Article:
The University of Alaska has dismissed a retaliation claim brought by Professor Richard Steiner, an outspoken critic of the oil industry. Professor Steiner’s claim concerned his removal from a $10,000 research grant administered by the National Oceanic and Atmospheric Administration (NOAA) in 2008, following a press conference held by Steiner in which he criticized NOAA and the University of Alaska (UA) for allowing Shell Oil to be a sponsor of a university conference focusing on offshore development. Following his removal from the NOAA’s "Sea Grant," which supplied part of Steiner’s salary, UA replaced the funds with its own.
Steiner’s grievance, backed by the faculty union United Academics, alleged that his removal from the NOAA Sea Grant program was direct retaliation for his criticism of the oil industry. Steiner’s grievance also alleged that he had been subjected to harassment and had his office relocated against his wishes as a result of his public comments. UA’s decision, issued by general counsel Roger Brunner, rejected Steiner’s allegations.
The denial appears to end Steiner’s appeals, as The Chronicle of Higher Education reported yesterday that Steiner did not believe the faculty union would seek to enter binding arbitration. However, Public Employees for Environmental Responsibility (PEER), a non-profit organization advocating on Steiner’s behalf, told the Associated Press that they planned to send a formal petition to the Obama administration "to make sure that people who receive NOAA grants aren’t constrained from speaking out as scientists or as citizens."
From FIRE’s perspective, Steiner’s case is troubling and complex. Troubling, because it seems uncontested by either the NOAA or UA that the funding was removed from Steiner as a result of his speech on matters of public concern. That’s obviously cause for great concern, particularly in a situation such as this one, where a speaker like Steiner is an expert in his field and thus uniquely equipped to inform the public debate. In funding scientific research, it seems troubling that the government also asks that researchers not speak publicly about the conclusions suggested by their work when such conclusions impact the public.
The case is complex, however, because the NOAA may attach reasonable conditions to its research grants—including, in this case, strong recommendations that grant recipients "not take positions on issues of public debate." By engaging in advocacy, no matter how relevant or important, Steiner disregarded the grant’s recommendations, and the NOAA’s subsequent efforts to get him removed from the grant were both successful and unsurprising. Further complicating the issue is the fact that Steiner does not have a "right" to a NOAA grant, at least not in the same way that he has a substantial property interest in his employment by UA as a tenured professor, which means that his grant may be removed without the due process considerations that would be invoked were UA to have fired him. Indeed, had he been fired, his retaliation claim would likely have been entirely meritorious. But the removal of grant money at the agency’s request is trickier.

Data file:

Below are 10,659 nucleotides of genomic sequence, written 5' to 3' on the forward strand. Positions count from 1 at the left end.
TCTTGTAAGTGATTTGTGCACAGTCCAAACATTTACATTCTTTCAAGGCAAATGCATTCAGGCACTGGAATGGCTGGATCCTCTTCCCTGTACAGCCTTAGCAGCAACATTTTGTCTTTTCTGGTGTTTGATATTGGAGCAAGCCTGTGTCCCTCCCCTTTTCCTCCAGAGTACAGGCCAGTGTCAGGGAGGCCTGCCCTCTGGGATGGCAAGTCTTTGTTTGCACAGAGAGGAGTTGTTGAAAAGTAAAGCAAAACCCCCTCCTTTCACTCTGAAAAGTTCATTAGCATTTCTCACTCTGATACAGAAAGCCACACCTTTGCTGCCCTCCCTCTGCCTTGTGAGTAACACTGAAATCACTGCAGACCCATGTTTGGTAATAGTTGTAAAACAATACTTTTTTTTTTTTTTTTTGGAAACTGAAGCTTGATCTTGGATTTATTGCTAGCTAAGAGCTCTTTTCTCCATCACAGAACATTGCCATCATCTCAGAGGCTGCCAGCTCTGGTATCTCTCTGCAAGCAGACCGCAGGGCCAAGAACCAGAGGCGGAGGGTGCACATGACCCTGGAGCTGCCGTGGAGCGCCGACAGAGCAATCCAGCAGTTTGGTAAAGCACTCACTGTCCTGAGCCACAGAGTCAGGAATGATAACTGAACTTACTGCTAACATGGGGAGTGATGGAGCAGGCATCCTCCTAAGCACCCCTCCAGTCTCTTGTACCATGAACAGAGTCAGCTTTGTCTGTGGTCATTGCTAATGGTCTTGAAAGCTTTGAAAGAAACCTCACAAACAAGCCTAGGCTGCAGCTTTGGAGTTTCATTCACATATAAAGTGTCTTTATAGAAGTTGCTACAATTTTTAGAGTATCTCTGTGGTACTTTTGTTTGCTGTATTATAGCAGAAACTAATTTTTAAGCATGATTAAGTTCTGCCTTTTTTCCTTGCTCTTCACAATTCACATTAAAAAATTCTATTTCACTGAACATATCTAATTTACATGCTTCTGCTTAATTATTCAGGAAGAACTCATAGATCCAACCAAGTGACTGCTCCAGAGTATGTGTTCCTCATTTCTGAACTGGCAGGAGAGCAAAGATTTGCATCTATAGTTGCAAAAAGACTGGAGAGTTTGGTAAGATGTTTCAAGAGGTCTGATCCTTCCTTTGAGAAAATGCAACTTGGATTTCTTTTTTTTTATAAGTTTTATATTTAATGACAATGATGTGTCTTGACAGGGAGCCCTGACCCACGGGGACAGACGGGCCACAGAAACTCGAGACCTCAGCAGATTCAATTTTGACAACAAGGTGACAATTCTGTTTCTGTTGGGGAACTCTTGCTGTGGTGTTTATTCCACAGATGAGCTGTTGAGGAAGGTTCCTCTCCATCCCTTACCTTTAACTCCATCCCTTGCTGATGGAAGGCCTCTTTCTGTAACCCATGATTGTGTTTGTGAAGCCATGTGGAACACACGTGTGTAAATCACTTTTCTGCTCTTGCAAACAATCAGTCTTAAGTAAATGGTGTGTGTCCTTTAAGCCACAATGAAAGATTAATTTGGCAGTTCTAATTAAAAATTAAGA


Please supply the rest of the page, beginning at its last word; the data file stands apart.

UA argues in its decision that the NOAA’s concern about Steiner’s public criticism was not related to the viewpoint he was expressing, but rather his subsequent ability to effectively perform the funded task after engaging in advocacy. As such, UA argues, the NOAA’s concern was legitimate, and removing Steiner from the grant was an issue of performance, not of the content of his speech. Steiner insists otherwise. Without evidence of a double standard at work for professors receiving NOAA grants and praising instead of criticizing the oil industry—a double standard that Steiner says exists—it’s difficult to say, although I have my strong suspicions.
It is worth noting again that UA restored Steiner’s funding following the removal of the NOAA grant, although Steiner’s grievance argues that removal of the grant has other costs, as well, including a loss of access to the grant’s network. The UA decision notes that Steiner admitted that no one at the university had asked him to stop speaking his mind, nor was he planning on doing so. But the larger question is, in a sense, not whether the NOAA, as a government agency, may ask UA to remove Steiner from the grant—it may—but whether it should, and whether UA should acquiesce in turn. Given that government funding makes up a very substantial part of total funding of scientific research, if every professor engaged in scientific research and reliant on government funding is required to be "neutral" or otherwise silent about the policy implications suggested by their research, the government impoverishes and skews debate by imposing such requirements (or, like the NOAA here, recommendations). This seems antithetical to the public interest, if within the government’s rights as grantor.
Interestingly, PEER’s press release states that the organization is "preparing a formal rulemaking petition later this month for submission to NOAA Administrator Jane Lubchenco seeking clarification of the Sea Grant no-advocacy guidance," arguing that "receipt of a federal grant should not be cause for suspending First Amendment free expression rights or for cancelling the moral obligation of scientists to speak up to protect our resources."
FIRE will keep Torch readers posted.
Schools: University of Alaska Fairbanks